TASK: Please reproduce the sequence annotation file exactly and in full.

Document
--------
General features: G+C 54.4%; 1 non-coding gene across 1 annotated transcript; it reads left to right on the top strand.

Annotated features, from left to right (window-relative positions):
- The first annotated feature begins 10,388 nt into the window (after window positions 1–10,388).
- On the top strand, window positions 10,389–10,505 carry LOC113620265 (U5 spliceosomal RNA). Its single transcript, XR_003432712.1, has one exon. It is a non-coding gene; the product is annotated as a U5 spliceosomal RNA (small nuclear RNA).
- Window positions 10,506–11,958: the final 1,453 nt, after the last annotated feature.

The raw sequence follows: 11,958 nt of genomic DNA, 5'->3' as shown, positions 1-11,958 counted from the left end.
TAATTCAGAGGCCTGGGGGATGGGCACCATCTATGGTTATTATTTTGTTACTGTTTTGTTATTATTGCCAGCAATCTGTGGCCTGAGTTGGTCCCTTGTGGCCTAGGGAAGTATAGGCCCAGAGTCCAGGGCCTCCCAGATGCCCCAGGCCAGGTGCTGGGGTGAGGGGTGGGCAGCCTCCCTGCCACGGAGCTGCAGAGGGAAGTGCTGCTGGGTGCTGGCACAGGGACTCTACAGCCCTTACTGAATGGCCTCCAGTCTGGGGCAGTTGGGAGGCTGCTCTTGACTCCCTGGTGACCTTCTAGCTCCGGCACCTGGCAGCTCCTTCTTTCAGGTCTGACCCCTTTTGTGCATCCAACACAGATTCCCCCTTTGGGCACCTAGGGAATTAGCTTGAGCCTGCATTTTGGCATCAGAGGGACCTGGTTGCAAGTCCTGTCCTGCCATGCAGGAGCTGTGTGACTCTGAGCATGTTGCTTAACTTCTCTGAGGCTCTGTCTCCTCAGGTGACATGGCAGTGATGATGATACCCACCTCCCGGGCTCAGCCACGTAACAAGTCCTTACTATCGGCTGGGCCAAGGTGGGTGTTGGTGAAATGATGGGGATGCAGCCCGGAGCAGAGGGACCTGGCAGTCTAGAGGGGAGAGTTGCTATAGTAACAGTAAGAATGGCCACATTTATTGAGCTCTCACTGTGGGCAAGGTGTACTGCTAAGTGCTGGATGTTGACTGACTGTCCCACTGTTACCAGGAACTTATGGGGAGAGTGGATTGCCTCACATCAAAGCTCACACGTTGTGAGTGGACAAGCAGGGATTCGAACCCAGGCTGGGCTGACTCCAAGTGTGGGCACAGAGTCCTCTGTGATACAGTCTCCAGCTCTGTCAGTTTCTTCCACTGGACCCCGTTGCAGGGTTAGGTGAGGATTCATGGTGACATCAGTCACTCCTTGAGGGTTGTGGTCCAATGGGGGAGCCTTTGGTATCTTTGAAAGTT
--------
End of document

General features: G+C 54.4%; 1 non-coding gene across 1 annotated transcript; it reads left to right on the top strand.

Annotated features, from left to right (window-relative positions):
- The first annotated feature begins 10,388 nt into the window (after window positions 1–10,388).
- On the top strand, window positions 10,389–10,505 carry LOC113620265 (U5 spliceosomal RNA). Its single transcript, XR_003432712.1, has one exon. It is a non-coding gene; the product is annotated as a U5 spliceosomal RNA (small nuclear RNA).
- Window positions 10,506–11,958: the final 1,453 nt, after the last annotated feature.

The raw sequence follows: 11,958 nt of genomic DNA, 5'->3' as shown, positions 1-11,958 counted from the left end.
TAATTCAGAGGCCTGGGGGATGGGCACCATCTATGGTTATTATTTTGTTACTGTTTTGTTATTATTGCCAGCAATCTGTGGCCTGAGTTGGTCCCTTGTGGCCTAGGGAAGTATAGGCCCAGAGTCCAGGGCCTCCCAGATGCCCCAGGCCAGGTGCTGGGGTGAGGGGTGGGCAGCCTCCCTGCCACGGAGCTGCAGAGGGAAGTGCTGCTGGGTGCTGGCACAGGGACTCTACAGCCCTTACTGAATGGCCTCCAGTCTGGGGCAGTTGGGAGGCTGCTCTTGACTCCCTGGTGACCTTCTAGCTCCGGCACCTGGCAGCTCCTTCTTTCAGGTCTGACCCCTTTTGTGCATCCAACACAGATTCCCCCTTTGGGCACCTAGGGAATTAGCTTGAGCCTGCATTTTGGCATCAGAGGGACCTGGTTGCAAGTCCTGTCCTGCCATGCAGGAGCTGTGTGACTCTGAGCATGTTGCTTAACTTCTCTGAGGCTCTGTCTCCTCAGGTGACATGGCAGTGATGATGATACCCACCTCCCGGGCTCAGCCACGTAACAAGTCCTTACTATCGGCTGGGCCAAGGTGGGTGTTGGTGAAATGATGGGGATGCAGCCCGGAGCAGAGGGACCTGGCAGTCTAGAGGGGAGAGTTGCTATAGTAACAGTAAGAATGGCCACATTTATTGAGCTCTCACTGTGGGCAAGGTGTACTGCTAAGTGCTGGATGTTGACTGACTGTCCCACTGTTACCAGGAACTTATGGGGAGAGTGGATTGCCTCACATCAAAGCTCACACGTTGTGAGTGGACAAGCAGGGATTCGAACCCAGGCTGGGCTGACTCCAAGTGTGGGCACAGAGTCCTCTGTGATACAGTCTCCAGCTCTGTCAGTTTCTTCCACTGGACCCCGTTGCAGGGTTAGGTGAGGATTCATGGTGACATCAGTCACTCCTTGAGGGTTGTGGTCCAATGGGGGAGCCTTTGGTATCTTTGAAAGTT